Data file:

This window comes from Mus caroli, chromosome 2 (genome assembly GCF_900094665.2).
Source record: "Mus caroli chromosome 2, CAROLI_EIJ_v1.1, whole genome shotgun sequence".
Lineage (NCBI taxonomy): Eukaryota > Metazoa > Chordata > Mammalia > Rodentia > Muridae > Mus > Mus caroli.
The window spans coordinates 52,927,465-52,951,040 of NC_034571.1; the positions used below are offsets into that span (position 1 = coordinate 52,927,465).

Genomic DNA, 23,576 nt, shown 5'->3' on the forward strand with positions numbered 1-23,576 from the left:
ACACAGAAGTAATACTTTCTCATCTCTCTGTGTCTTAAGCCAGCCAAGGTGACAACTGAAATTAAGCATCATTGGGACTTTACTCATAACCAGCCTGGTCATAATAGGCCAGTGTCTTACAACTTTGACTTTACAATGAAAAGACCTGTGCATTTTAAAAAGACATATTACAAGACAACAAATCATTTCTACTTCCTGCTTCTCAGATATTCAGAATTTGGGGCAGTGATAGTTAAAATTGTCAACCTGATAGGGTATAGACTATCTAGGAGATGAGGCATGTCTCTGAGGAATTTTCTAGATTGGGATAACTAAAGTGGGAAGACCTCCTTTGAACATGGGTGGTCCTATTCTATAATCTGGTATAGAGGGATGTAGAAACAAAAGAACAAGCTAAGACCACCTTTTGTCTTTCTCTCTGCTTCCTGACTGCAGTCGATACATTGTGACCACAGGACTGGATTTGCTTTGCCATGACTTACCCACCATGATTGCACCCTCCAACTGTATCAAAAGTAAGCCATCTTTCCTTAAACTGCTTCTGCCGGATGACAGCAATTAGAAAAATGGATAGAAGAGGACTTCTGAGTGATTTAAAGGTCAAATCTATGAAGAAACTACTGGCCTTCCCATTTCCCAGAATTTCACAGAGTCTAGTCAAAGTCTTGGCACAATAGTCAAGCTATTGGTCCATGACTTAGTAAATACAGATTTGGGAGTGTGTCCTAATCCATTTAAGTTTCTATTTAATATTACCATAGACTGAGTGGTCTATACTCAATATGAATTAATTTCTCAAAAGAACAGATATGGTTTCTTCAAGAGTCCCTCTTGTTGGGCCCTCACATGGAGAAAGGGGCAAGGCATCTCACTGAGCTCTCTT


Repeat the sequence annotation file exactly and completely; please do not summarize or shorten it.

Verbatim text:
This window comes from Mus caroli, chromosome 2 (genome assembly GCF_900094665.2).
Source record: "Mus caroli chromosome 2, CAROLI_EIJ_v1.1, whole genome shotgun sequence".
Lineage (NCBI taxonomy): Eukaryota > Metazoa > Chordata > Mammalia > Rodentia > Muridae > Mus > Mus caroli.
The window spans coordinates 52,927,465-52,951,040 of NC_034571.1; the positions used below are offsets into that span (position 1 = coordinate 52,927,465).

Genomic DNA, 23,576 nt, shown 5'->3' on the forward strand with positions numbered 1-23,576 from the left:
ACACAGAAGTAATACTTTCTCATCTCTCTGTGTCTTAAGCCAGCCAAGGTGACAACTGAAATTAAGCATCATTGGGACTTTACTCATAACCAGCCTGGTCATAATAGGCCAGTGTCTTACAACTTTGACTTTACAATGAAAAGACCTGTGCATTTTAAAAAGACATATTACAAGACAACAAATCATTTCTACTTCCTGCTTCTCAGATATTCAGAATTTGGGGCAGTGATAGTTAAAATTGTCAACCTGATAGGGTATAGACTATCTAGGAGATGAGGCATGTCTCTGAGGAATTTTCTAGATTGGGATAACTAAAGTGGGAAGACCTCCTTTGAACATGGGTGGTCCTATTCTATAATCTGGTATAGAGGGATGTAGAAACAAAAGAACAAGCTAAGACCACCTTTTGTCTTTCTCTCTGCTTCCTGACTGCAGTCGATACATTGTGACCACAGGACTGGATTTGCTTTGCCATGACTTACCCACCATGATTGCACCCTCCAACTGTATCAAAAGTAAGCCATCTTTCCTTAAACTGCTTCTGCCGGATGACAGCAATTAGAAAAATGGATAGAAGAGGACTTCTGAGTGATTTAAAGGTCAAATCTATGAAGAAACTACTGGCCTTCCCATTTCCCAGAATTTCACAGAGTCTAGTCAAAGTCTTGGCACAATAGTCAAGCTATTGGTCCATGACTTAGTAAATACAGATTTGGGAGTGTGTCCTAATCCATTTAAGTTTCTATTTAATATTACCATAGACTGAGTGGTCTATACTCAATATGAATTAATTTCTCAAAAGAACAGATATGGTTTCTTCAAGAGTCCCTCTTGTTGGGCCCTCACATGGAGAAAGGGGCAAGGCATCTCACTGAGCTCTCTT